The depiction above shows the engin's mode of operation. The valve above and the piston below are connected to the crankshaft via a connecting rod. Both oscillating cylindrical parts seal closely with the surrounding cylinder. The ratio of net power obtained divided by the heat input is the efficiency. In this low pressure steam engine, the efficiency is only 3%.
The Stirling engine opens up the possibility of using heat from diverse sources, such as sunlight or fuel combustion. However, it has a less than favorable power to weight ratio. It works without valves with a constant volume of gas, such as helium. On one side of the cylinder, the gas is heated. On the other side, it is cooled. In between, a voluminous piston (yellow) moves as a heat accumulator, which removes heat from the quickly flowing gas as it flows from the hot side to the cold side and then adds the heat back when the gas flows in the other direction. A second piston (green) seals the cylinder up tightly. At the left is a picture of an animation from the Stirling engine website of K. Hirata; see also Robert Sier's website.
Robert Stirling patented the first hot gas motor in 1816 and built one in 1818. At the end of the 19th century, the Stirling motor was widely used for small machines. Even now, at the beginning on the 21st century, it has not been forgotten.
The efficiency of the Carnot process, η = (Th − Tc) / Th , represents the upper limit on the efficiency of any steam engine. From the equation, one can see that using the hottest possible steam leads to higher efficiency. The cooling temperature of 300 K (27 °C or 81 °F) cannot easily be changed. Watt’s low pressure steam engine works with a temperature below 400 K and a pressure of about 0.3 bar above atmospheric. This cycle is not equivalent to the Carnot cycle, and therefore has a lower efficiency. The rather low efficiency of 3% is also due to friction within the machine, which reduces the amount of usable mechanical energy obtained. Subsequent high pressure steam engines for railways used temperatures up to 350 °C and higher pressures. In rare cases, this has resulted in boiler explosions. In the UK, there were 122 such explosions in the 19th century dropping to 15 in the 20th century. As recently as 2001 an antique Case-ploughing engine exploded in Medina, Ohio.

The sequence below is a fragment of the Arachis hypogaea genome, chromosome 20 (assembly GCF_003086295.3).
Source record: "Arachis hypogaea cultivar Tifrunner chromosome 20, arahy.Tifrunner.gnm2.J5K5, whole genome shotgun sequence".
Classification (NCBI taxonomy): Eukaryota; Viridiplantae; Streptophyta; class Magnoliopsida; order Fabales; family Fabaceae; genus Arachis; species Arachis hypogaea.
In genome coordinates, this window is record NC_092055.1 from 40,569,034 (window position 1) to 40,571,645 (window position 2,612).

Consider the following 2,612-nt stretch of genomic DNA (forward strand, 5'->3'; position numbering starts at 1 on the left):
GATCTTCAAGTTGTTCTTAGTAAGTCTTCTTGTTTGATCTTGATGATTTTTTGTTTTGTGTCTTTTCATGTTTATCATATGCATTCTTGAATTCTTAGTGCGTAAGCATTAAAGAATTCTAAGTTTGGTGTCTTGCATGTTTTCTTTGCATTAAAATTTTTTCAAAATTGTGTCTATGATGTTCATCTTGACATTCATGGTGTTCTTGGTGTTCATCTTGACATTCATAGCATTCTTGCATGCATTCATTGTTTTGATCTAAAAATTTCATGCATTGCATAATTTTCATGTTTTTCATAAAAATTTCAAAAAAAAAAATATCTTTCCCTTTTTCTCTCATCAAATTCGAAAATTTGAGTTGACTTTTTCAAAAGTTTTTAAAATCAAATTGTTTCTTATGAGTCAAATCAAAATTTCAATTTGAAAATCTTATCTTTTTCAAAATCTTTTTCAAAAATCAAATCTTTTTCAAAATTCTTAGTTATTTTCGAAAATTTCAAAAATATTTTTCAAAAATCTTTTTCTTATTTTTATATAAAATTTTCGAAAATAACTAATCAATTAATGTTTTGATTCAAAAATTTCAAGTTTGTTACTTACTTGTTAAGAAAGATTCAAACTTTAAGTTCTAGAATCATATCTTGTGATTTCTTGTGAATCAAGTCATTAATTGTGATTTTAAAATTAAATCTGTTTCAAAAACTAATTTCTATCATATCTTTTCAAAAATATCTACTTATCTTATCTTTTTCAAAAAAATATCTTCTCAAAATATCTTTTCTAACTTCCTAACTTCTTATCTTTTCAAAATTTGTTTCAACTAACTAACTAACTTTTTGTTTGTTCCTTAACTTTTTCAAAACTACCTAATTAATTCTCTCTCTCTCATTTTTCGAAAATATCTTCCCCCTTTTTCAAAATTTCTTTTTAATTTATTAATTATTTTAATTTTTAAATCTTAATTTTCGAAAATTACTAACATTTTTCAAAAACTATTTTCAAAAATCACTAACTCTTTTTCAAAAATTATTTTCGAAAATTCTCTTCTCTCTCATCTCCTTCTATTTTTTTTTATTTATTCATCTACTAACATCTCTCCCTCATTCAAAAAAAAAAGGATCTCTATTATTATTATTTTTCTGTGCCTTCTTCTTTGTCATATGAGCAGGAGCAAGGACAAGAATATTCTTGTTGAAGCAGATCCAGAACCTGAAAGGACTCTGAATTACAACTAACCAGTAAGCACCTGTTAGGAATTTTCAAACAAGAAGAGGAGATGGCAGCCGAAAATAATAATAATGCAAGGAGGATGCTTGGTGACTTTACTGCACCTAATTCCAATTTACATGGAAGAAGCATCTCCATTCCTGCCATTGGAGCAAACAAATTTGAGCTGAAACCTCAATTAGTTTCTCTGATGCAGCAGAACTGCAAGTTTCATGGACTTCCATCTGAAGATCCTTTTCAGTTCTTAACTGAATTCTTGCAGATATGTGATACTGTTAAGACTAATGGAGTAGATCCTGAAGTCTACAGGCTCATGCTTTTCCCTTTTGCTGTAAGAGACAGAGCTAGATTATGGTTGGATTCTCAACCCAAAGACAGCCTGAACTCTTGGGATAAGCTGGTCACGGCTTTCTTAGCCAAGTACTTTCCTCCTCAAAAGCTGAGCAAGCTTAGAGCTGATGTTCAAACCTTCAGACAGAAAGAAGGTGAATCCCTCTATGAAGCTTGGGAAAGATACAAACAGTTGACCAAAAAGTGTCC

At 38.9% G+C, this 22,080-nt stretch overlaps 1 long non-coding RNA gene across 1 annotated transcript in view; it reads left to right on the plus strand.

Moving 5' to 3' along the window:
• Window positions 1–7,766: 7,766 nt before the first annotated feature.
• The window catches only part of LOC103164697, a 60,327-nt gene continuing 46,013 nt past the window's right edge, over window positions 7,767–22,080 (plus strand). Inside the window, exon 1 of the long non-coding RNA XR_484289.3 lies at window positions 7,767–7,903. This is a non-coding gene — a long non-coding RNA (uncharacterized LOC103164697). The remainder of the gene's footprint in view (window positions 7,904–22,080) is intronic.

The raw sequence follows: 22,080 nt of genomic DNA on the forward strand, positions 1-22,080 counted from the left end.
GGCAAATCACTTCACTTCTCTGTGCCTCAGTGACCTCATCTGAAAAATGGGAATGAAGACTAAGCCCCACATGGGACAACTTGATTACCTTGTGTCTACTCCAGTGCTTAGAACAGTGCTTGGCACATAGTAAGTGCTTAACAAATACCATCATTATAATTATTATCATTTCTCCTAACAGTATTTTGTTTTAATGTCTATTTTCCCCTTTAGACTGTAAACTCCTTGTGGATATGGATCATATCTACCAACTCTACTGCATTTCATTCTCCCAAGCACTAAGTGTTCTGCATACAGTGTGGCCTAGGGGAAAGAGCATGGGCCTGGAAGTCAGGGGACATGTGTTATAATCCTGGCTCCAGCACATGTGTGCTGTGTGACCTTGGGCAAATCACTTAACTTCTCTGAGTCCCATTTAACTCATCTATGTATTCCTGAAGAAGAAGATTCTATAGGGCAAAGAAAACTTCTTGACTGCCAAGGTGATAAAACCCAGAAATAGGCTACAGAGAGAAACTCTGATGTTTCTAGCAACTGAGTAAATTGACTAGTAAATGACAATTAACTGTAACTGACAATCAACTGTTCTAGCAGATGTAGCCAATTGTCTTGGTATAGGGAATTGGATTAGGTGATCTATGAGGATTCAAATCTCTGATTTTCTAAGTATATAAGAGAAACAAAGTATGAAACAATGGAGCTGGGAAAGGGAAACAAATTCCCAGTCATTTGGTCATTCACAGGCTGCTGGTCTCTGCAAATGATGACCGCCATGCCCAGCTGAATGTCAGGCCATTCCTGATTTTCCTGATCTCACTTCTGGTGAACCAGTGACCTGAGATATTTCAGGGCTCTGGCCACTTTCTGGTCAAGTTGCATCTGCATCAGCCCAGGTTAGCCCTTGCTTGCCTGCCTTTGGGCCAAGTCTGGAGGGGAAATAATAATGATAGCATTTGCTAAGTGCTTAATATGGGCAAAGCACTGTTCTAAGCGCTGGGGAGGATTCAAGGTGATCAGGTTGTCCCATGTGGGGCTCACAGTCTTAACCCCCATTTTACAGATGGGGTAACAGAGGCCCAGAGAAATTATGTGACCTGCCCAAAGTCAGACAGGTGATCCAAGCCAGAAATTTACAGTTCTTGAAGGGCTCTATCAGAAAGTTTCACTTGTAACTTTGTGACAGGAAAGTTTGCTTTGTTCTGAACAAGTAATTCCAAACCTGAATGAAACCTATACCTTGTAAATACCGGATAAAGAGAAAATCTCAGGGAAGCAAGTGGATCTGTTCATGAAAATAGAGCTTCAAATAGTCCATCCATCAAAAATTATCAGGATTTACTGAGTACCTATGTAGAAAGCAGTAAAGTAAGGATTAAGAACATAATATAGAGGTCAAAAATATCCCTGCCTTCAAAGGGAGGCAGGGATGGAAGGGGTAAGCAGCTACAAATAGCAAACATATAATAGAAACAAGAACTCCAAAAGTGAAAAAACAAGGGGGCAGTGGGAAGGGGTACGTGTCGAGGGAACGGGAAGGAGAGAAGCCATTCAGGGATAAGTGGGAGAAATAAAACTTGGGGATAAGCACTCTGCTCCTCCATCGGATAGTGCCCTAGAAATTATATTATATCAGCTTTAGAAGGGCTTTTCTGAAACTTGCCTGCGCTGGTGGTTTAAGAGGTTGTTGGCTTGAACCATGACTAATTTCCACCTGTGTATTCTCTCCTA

These historical models have been replaced with gas and steam turbines for modern applications in power plants operated with fossil and renewable fuels, nuclear power, or solar thermal energy. The upper temperature limit for these will soon exceed 800 °C due to improvements in the material properties of the turbines. This change is expected to increase the efficiency of the turbines from 40% to 50%.
The pictures below (Siemens press pictures) give an idea of the structure and size of turbines currently in use. To the left is a section of a 150-MW steam turbine and the picture to the right shows the installation of a 340-MW gas turbine. Gas turbines have a compressor and combustion chamber in front of the blades and vanes, which also occur in steam turbines.
Combined cycle power plants generate electrical power
by combining gas and steam turbine processes.
In gas turbine combined-cycle (GTCC) applications, high-temperature exhaust gas from the gas turbine is used to generate power in a steam turbine. A combined cycle power plant produces electricity with one to three gas turbines and one steam turbine, where either each turbine drives a separate generator or a gas turbine with the (disconnectable) steam turbine act on a common shaft to the generator. The hot exhaust gases from the gas turbines are used in a waste heat boiler to generate steam. The steam is then expanded through a conventional steam turbine process. About 2/3 of the electrical power comes from the gas turbine and 1/3 from the steam process. Currently, combining the two turbine types results in high power efficiencies up to 60%. Other acronyms are CCPP (combined cycle power plant) or CCGT (combined cycle gas turbine).
The picture to the left (Siemens press picture) shows the steam turbine of the combined-cycle power plant in Mainz-Wiesbaden, which consists of gas turbines, steam turbines, and air-cooled generators. The plant generates an output of more than 400 MW and allows the extraction of steam (see below). Combined cycle power plants produce mainly medium-load power and peak current because of their quick start-up ability and higher electrical costs when compared to steam-turbine power plants.
Unlike thermal power plants that are designed only for power production, installations for combined heat and power (CHP) or cogeneration can achieve a higher efficiency of 60% by the simultaneous production of usable heat (for heating buildings or for production processes) and electricity. The performance range currently extends from a few kilowatts for homes up to one gigawatt for large facilities. The picture above to the right shows a 250 MW cogeneration plant in Cambridge, Massachusetts.